Long Island Trail Lovers Coalition

preserving, protecting and enhancing
our nature and recreation trails



Wainscott / East Hampton Village

Buckskill Airport Loop



I woke up early last Wednesday ready for a hike, so I checked my website to see what hike the East Hampton Trails Preservation Society (EHTPS) was sponsoring.  It was described as follows: April 12, Wednesday - 10:00 a.m. BUCKSKILL AIRPORT LOOP (4 miles). Within sight or sound of some major infrastructure (airport, recreation complex, rifle range) you can still find beautiful tranquility on an easy (flat) trail in the western end of town.  Meet on Wainscott-Northwest Rd (Daniel’s Hole Rd) just north of the airport where the overhead power line crosses the road. Leader: Richard Lupoletti (324-1127).  I hadn’t hiked Buckskill in a while and since Richard is one of my favorite hike leaders, I was eager to go along.  I realized that I had forgotten to bring my copy of the East Hampton Trail Guide.  I like to follow a hike on a map so that I can repeat it later on my own.  Richard is the Chair of the EHTPS Members’ Services Committee, so I knew I could purchase another copy of Charles Whalen’s East Hampton Trails Map from him.  Richard can be reached at the phone number above if you want to purchase a map or trail guide.

If Richard belonged to a Native American tribe he would surely hold the position of storyteller; I always enjoy his narratives.  He began by telling us to pay attention to the vegetation as we entered the woods.  We were about to enter on the east side of Daniel’s Hole Road.  “Note as you enter the woods there are many double and triple trunk trees.”  Richard said that this is often the result of fire.  That, in conjunction with the abundance of grass, leads one to believe that this land was at one time used as a pasture.  As you head deeper into the woods, low bush blueberry and huckleberry gradually replace the grass. 

Richard describes this area as an oasis in the center of activity because it is in close proximity to the airport, the railroad, Sunrise Highway, Wainscott NW Rd., the gun club and an indoor tennis facility.  “Yet when you walk into the woods you feel like you are secluded and alone.”  He also pointed out that this preserve sits on top of what will in the future be the source of East Hampton’s drinking water.  While Richard was speaking, we all heard the peep peep peeping of tree frogs in the nearby wetlands.  Richard shared his frequent endeavors to get a look at these elusive peepers and lamented that no matter how quiet he is when he approaches them they quiet down and won’t start peeping again for hours.  He shared his observation that many stands of oak trees in these woods have been attacked over the last few years by gypsy moths.  Many of the trees have been impacted so severely that they may not survive.  In the winter, the stands of mountain laurel create islands of green; in the spring they produce lovely blossoms.  This year, during the second week of June, Richard will lead a hike to the west side of Daniel’s Hole Road (Miller’s Ground), when there will be a profusion of laurel in bloom.  Richard said that last Monday evening, when he had previewed the hike, he’d had a difficult time following the loop because the plastic red markers are disappearing.  He came back early Wednesday morning and tied plastic ribbon to trees at all the important turns.  Richard promised that this is a temporary measure and in the near future EHTPS will either restore the plastic blazes or replace them with painted blazes.  The Buckskill Loop is his “adopted trail”, so he has a vested interest in making it as friendly to hikers as possible.  EHTPS still has some trails that can be adopted through its “Adopt-a-Trail” program.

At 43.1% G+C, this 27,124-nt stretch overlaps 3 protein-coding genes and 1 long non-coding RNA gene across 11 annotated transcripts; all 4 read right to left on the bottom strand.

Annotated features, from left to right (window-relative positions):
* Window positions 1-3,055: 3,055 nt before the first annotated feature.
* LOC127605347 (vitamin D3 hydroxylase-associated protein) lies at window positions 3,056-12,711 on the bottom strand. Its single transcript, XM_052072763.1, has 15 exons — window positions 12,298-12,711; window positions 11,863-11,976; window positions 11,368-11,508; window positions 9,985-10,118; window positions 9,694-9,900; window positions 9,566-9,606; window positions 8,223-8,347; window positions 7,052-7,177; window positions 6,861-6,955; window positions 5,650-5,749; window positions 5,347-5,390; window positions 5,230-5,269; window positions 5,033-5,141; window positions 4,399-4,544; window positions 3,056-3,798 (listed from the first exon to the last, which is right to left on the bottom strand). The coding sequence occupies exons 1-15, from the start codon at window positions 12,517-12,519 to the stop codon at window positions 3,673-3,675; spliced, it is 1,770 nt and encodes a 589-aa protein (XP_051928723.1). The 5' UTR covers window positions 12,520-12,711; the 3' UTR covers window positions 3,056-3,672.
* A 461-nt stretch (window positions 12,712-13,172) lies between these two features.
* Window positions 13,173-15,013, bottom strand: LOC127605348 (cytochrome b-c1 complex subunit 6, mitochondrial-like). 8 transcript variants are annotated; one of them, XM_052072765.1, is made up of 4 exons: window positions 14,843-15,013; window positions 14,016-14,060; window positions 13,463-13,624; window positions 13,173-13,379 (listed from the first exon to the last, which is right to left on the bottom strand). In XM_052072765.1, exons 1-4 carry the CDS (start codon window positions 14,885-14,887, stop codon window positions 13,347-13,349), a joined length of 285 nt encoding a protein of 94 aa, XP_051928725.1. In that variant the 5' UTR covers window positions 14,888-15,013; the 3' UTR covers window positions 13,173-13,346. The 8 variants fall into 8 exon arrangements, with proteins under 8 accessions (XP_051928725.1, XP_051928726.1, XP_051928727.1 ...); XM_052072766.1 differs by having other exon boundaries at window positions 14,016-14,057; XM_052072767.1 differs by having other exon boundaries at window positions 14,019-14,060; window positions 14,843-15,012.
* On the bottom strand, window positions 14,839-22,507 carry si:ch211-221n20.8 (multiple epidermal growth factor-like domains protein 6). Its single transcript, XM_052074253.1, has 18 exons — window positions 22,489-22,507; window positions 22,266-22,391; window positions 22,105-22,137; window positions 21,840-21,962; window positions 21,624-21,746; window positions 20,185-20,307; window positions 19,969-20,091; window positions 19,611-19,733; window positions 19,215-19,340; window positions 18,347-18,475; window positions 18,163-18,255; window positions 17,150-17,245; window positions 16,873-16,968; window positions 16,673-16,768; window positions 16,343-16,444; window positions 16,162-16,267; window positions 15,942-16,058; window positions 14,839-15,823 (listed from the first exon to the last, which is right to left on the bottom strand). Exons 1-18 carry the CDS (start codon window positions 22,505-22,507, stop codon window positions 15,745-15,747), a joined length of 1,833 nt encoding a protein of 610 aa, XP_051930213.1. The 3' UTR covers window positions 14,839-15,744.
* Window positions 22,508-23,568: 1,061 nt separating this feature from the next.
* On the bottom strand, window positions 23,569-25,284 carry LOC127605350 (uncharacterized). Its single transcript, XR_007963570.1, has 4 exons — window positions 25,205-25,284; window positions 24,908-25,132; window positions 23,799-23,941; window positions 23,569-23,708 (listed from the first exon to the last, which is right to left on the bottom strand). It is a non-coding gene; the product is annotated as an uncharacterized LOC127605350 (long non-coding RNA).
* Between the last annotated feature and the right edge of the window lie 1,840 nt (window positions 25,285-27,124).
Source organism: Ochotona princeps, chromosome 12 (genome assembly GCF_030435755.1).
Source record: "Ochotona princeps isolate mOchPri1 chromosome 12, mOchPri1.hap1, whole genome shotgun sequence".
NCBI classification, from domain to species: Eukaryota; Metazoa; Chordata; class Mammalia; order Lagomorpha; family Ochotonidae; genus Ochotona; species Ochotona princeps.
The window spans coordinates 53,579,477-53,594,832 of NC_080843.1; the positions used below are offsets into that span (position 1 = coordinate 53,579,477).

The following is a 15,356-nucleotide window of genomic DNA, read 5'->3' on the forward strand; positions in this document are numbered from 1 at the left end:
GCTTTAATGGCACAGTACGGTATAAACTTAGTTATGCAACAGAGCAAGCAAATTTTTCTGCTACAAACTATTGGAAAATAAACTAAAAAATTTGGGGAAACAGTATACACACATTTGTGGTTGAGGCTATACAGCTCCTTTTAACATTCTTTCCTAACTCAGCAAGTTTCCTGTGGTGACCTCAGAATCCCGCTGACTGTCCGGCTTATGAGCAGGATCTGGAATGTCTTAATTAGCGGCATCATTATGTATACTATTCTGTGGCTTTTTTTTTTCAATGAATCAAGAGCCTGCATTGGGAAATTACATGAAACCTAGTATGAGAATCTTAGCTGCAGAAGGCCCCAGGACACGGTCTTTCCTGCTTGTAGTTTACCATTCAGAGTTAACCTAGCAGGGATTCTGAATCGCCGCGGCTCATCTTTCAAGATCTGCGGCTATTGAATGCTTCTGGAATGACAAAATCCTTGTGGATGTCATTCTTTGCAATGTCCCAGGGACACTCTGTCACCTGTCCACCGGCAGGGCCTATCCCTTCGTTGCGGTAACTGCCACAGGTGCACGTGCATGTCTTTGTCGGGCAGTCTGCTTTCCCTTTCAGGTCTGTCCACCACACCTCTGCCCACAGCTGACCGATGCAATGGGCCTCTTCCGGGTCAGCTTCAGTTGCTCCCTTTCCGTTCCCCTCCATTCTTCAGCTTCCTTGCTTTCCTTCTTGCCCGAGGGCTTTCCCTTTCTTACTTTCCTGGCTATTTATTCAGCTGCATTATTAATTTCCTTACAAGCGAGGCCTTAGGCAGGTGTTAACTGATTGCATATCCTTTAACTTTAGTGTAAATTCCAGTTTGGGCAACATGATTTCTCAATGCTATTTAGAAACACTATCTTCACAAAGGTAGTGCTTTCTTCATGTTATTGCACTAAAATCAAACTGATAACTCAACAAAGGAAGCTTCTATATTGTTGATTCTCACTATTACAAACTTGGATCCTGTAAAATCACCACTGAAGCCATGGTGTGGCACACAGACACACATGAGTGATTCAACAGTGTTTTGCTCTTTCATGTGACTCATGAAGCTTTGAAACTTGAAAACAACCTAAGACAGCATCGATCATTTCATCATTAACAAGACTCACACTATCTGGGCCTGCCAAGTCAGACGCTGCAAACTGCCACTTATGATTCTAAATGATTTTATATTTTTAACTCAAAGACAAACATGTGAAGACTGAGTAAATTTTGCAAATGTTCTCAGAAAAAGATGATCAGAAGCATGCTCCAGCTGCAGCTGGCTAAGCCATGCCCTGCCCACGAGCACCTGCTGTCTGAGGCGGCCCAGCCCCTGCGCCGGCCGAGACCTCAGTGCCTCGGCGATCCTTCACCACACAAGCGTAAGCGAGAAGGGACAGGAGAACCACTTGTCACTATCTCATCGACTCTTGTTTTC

You can become involved in EHTPS by attending one of their monthly meetings:  first Monday of each month; Ashawagh Hall in Springs; 7:30 p.m.  For information write: P. O. Box 2144, Amagansett, NY 11930 or e-mail: info@easthamptontrails.org

This is a challenging area to hike; I had a difficult time following where we were, even while using the map.  When I got home I referred to Mike Bottini’s Trail Guide to the South Fork.  That helped to clarify the route in my mind.  Contact Richard for one of these books as well.

You can have great adventures by repeatedly returning to this informal parking area on the shoulder of Daniel’s Hole Rd. and while using the map and the book, see how many of the loop trails you can follow on your own.  Have fun!


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Long Island Trail Lovers Coalition

Ken Kindler
Open Space & Trails Advocate
Post Office Box 1466
Sayville NY 11782

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